When Brad tried installing Ubuntu on the Windows Compute Stick, most things worked out of the box… but WiFi did not. Ian Morrison has prepared a version of Ubuntu 14.04 for the Compute Stick with working WiFi, although we’ve had mixed results getting it to work (We also haven’t had a lot of time to test it).

Intel also plans to launch a second-generation Compute Stick later in 2015 with a Core M processor and better specs. In early 2016, the company will also launch a more advanced model running the upcoming “Broxton” architecture. You may have to pay quite a bit for the added specs, but it might be worth waiting for if you want the extra power.

via The Next Web

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10 replies on “Ubuntu-based Intel Compute Stick goes on sale next week”

  1. Why is Intel anti-Linux? That;s why I’m running Linux Mint on an HP laptop with an AMD A8 quad core processor, 16gb of RAM, a 128gb SSD and NO WinTel Inside!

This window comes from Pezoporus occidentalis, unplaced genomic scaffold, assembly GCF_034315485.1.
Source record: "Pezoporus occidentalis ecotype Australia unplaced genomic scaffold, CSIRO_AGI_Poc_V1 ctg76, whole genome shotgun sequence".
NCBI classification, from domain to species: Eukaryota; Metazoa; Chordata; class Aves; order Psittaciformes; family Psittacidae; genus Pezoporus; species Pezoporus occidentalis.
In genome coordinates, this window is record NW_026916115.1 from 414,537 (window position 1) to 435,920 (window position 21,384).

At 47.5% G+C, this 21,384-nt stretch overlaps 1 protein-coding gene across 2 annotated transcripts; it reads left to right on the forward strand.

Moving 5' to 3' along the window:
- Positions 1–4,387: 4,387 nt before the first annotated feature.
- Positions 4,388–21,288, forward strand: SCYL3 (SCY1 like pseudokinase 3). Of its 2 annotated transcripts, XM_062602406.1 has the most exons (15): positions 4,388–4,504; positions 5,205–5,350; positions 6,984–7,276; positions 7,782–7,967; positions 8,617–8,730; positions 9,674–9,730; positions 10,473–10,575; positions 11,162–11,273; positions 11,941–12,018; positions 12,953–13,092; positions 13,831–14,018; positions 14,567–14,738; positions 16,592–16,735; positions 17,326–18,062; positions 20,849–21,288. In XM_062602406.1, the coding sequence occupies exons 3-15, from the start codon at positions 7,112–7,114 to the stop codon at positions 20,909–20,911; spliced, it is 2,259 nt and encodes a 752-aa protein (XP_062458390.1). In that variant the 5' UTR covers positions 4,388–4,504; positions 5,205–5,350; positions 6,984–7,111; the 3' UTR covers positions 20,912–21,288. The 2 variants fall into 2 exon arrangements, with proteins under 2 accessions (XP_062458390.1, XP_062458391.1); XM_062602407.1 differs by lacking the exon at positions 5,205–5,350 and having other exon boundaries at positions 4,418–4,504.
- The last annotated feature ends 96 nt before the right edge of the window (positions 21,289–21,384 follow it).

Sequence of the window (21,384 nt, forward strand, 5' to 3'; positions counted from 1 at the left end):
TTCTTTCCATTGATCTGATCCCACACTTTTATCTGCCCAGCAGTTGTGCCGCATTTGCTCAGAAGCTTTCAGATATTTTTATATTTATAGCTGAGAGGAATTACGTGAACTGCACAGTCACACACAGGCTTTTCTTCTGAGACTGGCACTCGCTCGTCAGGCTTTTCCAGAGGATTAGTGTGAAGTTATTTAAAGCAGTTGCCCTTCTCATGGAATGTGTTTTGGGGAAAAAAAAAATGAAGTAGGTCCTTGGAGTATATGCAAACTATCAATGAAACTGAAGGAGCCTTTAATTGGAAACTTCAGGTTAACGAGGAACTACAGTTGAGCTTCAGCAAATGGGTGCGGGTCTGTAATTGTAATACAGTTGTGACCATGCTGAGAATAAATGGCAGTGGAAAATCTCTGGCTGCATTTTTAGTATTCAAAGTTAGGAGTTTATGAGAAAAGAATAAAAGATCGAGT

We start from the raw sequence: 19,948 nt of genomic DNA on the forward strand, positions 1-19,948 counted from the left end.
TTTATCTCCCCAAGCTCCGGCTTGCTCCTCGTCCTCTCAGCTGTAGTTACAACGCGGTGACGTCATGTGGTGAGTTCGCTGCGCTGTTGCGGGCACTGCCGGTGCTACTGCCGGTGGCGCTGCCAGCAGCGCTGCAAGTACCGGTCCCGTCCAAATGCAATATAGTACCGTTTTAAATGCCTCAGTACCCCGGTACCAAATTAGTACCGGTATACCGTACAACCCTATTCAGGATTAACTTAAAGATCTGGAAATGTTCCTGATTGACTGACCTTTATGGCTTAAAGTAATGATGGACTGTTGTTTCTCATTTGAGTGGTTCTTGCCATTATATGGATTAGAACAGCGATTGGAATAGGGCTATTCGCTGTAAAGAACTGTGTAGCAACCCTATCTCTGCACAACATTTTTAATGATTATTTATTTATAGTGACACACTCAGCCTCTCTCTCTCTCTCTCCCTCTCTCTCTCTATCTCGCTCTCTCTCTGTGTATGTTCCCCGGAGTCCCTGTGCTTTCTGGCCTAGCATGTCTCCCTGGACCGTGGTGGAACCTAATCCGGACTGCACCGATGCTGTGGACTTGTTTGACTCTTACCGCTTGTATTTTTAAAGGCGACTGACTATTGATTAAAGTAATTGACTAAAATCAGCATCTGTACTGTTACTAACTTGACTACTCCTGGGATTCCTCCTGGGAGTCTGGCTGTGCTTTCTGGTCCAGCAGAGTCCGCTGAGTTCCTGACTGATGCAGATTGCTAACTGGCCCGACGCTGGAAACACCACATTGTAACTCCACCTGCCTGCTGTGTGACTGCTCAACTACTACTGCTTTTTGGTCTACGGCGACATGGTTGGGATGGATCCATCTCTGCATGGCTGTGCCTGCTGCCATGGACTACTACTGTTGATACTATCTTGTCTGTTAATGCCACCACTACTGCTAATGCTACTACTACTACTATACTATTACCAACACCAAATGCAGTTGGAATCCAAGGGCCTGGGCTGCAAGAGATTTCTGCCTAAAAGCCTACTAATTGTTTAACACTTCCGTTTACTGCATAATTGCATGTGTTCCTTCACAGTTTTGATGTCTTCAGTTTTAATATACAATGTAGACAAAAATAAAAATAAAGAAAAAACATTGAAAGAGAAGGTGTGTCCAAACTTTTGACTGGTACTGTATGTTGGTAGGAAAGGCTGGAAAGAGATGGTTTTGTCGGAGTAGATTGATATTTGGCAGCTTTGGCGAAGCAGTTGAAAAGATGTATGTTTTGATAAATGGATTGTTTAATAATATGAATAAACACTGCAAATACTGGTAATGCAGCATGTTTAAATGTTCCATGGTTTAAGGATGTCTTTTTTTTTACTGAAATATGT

2. It will make a fine graphical X terminal. Anyone want to write a script
    that will strip away all of the unnecessary software and processes
    which are not needed for this device to be used as a graphical X
    terminal? I’ve got $200 for anyone who will do this.

  3. I’ve used Ubuntu and monitored the RAM usage while using it. Just to boot up it uses 1GB RAM. This stick will be useless with only that much RAM, even 2GB is dicey for internet use. Maybe someone could wipe the SSD and install Lubuntu on it and get away with these specs (although RAM hog sites such as SFGate will still not work properly) but for the full Ubuntu OS this is asinine. Whoever came up with this design at Intel needs to be drawn and quartered!